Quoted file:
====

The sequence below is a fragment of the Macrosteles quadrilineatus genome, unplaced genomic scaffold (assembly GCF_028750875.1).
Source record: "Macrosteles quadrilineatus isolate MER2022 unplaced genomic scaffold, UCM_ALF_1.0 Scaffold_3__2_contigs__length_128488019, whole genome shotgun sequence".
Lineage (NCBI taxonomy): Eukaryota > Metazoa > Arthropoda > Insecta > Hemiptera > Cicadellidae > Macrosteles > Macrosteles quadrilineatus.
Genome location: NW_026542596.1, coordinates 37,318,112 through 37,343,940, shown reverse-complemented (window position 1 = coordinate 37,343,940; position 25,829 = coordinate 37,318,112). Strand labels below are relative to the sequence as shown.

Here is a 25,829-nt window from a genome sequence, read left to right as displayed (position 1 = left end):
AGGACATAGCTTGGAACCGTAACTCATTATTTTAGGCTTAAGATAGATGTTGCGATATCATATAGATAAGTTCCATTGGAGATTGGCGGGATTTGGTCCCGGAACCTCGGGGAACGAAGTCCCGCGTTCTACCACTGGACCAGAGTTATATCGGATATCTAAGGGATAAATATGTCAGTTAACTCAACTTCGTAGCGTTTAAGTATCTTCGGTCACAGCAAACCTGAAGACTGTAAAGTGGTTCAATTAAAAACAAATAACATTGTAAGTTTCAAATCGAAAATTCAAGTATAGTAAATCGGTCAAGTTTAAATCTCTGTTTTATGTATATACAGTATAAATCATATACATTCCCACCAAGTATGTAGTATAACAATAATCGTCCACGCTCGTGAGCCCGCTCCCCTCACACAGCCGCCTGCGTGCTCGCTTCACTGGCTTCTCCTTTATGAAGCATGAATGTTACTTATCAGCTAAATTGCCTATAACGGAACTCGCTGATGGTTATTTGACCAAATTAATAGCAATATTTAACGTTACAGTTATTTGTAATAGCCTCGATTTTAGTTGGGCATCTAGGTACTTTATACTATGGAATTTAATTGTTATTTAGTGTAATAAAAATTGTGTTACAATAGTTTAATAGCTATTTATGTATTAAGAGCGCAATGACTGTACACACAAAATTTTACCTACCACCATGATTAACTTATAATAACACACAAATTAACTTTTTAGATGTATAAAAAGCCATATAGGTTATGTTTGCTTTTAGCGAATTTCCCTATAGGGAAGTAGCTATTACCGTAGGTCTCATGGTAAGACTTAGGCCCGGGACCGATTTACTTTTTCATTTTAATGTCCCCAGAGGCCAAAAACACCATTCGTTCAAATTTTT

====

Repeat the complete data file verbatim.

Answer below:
The sequence below is a fragment of the Macrosteles quadrilineatus genome, unplaced genomic scaffold (assembly GCF_028750875.1).
Source record: "Macrosteles quadrilineatus isolate MER2022 unplaced genomic scaffold, UCM_ALF_1.0 Scaffold_3__2_contigs__length_128488019, whole genome shotgun sequence".
Lineage (NCBI taxonomy): Eukaryota > Metazoa > Arthropoda > Insecta > Hemiptera > Cicadellidae > Macrosteles > Macrosteles quadrilineatus.
Genome location: NW_026542596.1, coordinates 37,318,112 through 37,343,940, shown reverse-complemented (window position 1 = coordinate 37,343,940; position 25,829 = coordinate 37,318,112). Strand labels below are relative to the sequence as shown.

Here is a 25,829-nt window from a genome sequence, read left to right as displayed (position 1 = left end):
AGGACATAGCTTGGAACCGTAACTCATTATTTTAGGCTTAAGATAGATGTTGCGATATCATATAGATAAGTTCCATTGGAGATTGGCGGGATTTGGTCCCGGAACCTCGGGGAACGAAGTCCCGCGTTCTACCACTGGACCAGAGTTATATCGGATATCTAAGGGATAAATATGTCAGTTAACTCAACTTCGTAGCGTTTAAGTATCTTCGGTCACAGCAAACCTGAAGACTGTAAAGTGGTTCAATTAAAAACAAATAACATTGTAAGTTTCAAATCGAAAATTCAAGTATAGTAAATCGGTCAAGTTTAAATCTCTGTTTTATGTATATACAGTATAAATCATATACATTCCCACCAAGTATGTAGTATAACAATAATCGTCCACGCTCGTGAGCCCGCTCCCCTCACACAGCCGCCTGCGTGCTCGCTTCACTGGCTTCTCCTTTATGAAGCATGAATGTTACTTATCAGCTAAATTGCCTATAACGGAACTCGCTGATGGTTATTTGACCAAATTAATAGCAATATTTAACGTTACAGTTATTTGTAATAGCCTCGATTTTAGTTGGGCATCTAGGTACTTTATACTATGGAATTTAATTGTTATTTAGTGTAATAAAAATTGTGTTACAATAGTTTAATAGCTATTTATGTATTAAGAGCGCAATGACTGTACACACAAAATTTTACCTACCACCATGATTAACTTATAATAACACACAAATTAACTTTTTAGATGTATAAAAAGCCATATAGGTTATGTTTGCTTTTAGCGAATTTCCCTATAGGGAAGTAGCTATTACCGTAGGTCTCATGGTAAGACTTAGGCCCGGGACCGATTTACTTTTTCATTTTAATGTCCCCAGAGGCCAAAAACACCATTCGTTCAAATTTTT